Q. Does applying for financial aid affect the admissions decision?
A. No. Admissions decisions are made without regard to a student's/parent's financial circumstances.
Q. What types of financial aid are awarded at Pitt-Bradford?
A. We award financial aid on the basis of academic merit and financial need.
Q. How do I apply for merit-based aid?
A. You don't need to apply. Once you're accepted for admission, the Admissions Committee will review your application for eligibility. If you meet all the requirement, they will send you a letter confirming your scholarship.
Q. How do I apply for need-based financial aid?
A. You will need to complete the Free Application for Federal Student Aid, called the FAFSA, then submit it by March 1, which is our priority deadline. We encourage all applicants to use the IRS Data Retrieval option to report their Federal Income Tax information.
Q. Should I wait to be admitted to Pitt-Bradford before I apply for financial aid?
A. No. You should submit the FAFSA by our financial aid priority deadline of March 1.
Q. I need the Title IV code for Pitt-Bradford. What is it?
A. The Pitt-Bradford Title IV code is 008815. It will come up as University of Pittsburgh.
Q. My parents and I completed the Free Application for Federal Student Aid (FAFSA) with our best estimates for income and taxes paid. Now our federal tax returns are complete and the amounts are different. What should we do?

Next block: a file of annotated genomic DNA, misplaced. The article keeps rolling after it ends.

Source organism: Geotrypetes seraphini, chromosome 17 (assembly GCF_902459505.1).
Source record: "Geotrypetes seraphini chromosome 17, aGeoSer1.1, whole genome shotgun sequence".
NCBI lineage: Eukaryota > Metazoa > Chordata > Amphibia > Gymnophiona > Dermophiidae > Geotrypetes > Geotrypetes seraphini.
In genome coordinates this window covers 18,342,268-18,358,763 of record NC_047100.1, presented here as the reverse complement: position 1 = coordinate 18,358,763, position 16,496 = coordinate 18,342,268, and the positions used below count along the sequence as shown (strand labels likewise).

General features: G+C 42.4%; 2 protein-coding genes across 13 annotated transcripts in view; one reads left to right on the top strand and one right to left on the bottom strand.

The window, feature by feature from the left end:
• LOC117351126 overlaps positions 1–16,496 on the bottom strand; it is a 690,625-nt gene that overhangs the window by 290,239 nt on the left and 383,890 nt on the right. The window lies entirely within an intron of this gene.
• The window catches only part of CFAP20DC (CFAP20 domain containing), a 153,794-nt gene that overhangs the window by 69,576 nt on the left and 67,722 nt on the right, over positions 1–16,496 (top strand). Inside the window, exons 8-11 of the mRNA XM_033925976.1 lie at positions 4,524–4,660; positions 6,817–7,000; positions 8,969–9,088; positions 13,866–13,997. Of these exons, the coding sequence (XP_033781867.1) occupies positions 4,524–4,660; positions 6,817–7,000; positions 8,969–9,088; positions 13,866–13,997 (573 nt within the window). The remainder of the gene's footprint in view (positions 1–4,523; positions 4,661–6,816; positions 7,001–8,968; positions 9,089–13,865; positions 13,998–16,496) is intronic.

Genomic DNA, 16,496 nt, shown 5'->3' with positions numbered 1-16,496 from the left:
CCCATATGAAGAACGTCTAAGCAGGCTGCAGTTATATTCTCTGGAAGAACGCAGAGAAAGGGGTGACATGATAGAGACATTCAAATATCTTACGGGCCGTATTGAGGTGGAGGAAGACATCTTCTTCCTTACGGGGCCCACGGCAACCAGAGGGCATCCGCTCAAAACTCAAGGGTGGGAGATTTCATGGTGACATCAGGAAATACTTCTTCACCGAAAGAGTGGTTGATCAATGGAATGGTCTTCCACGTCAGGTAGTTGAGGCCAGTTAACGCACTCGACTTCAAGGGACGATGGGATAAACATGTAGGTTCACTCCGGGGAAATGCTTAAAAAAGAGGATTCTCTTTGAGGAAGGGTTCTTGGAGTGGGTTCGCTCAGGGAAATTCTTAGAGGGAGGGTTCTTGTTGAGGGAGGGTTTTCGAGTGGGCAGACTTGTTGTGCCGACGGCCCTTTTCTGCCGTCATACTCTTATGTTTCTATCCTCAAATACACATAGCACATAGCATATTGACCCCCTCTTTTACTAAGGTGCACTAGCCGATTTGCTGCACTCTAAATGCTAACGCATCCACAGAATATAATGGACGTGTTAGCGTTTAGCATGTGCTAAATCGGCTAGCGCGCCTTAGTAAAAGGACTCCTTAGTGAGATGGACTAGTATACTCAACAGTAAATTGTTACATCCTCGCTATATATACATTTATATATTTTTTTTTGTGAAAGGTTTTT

You can update your information by going online to www.fafsa.gov to report accurate information after your tax returns are completed. We encourage you to use the IRS Data Retrieval option.
Q. I have my financial aid award for my first year at Pitt-Bradford. How much financial aid will I get next year?
A. Your financial aid eligibility is recalculated each year based on your family's income for the most recently completed tax year. If there are limited changes from year to year, your financial aid award should be similar. However, please keep in mind that as a financial aid recipient, you will need to complete the FAFSA again.
Q. What if my family or I have special circumstances?
A. Please complete the Financial Aid Special Conditions Form. You may wish to contact our office for assistance in determining what constitutes special circumstances.
Q. I had planned on being a full-time student in the Fall Term but now plan to only take a class or two. How will this change affect my financial aid?
A. If that happens, contact us as soon as possible so we can reevaluate. Depending on the circumstances, you may not be eligible for the aid originally offered.
Q. I am borrowing under the Federal Direct Student Loan program for the first time at Pitt-Bradford and was told I need to do Entrance Counseling. What is it and why do I need one?
A. The U.S. Department of Education requires you to participate in entrance counseling before you receive your Federal Direct Student Loan funds. During the counseling session, you will be advised of your rights and responsibilities as a student borrower. You can complete your entrance counseling online by clicking on Federal Direct Stafford Entrance Counseling. Please be sure to complete all of it.
Q. If my loan application is part of the FAFSA process, what is a promissory note and why do I have to sign it?
A. A Master Promissory Note (MPN) is a legal document that you sign, which includes the terms and conditions of your loan. In general, it is your promise to pay back your loans.
Q. I received my loan funds, but the amount disbursed was less than the amount approved. Why?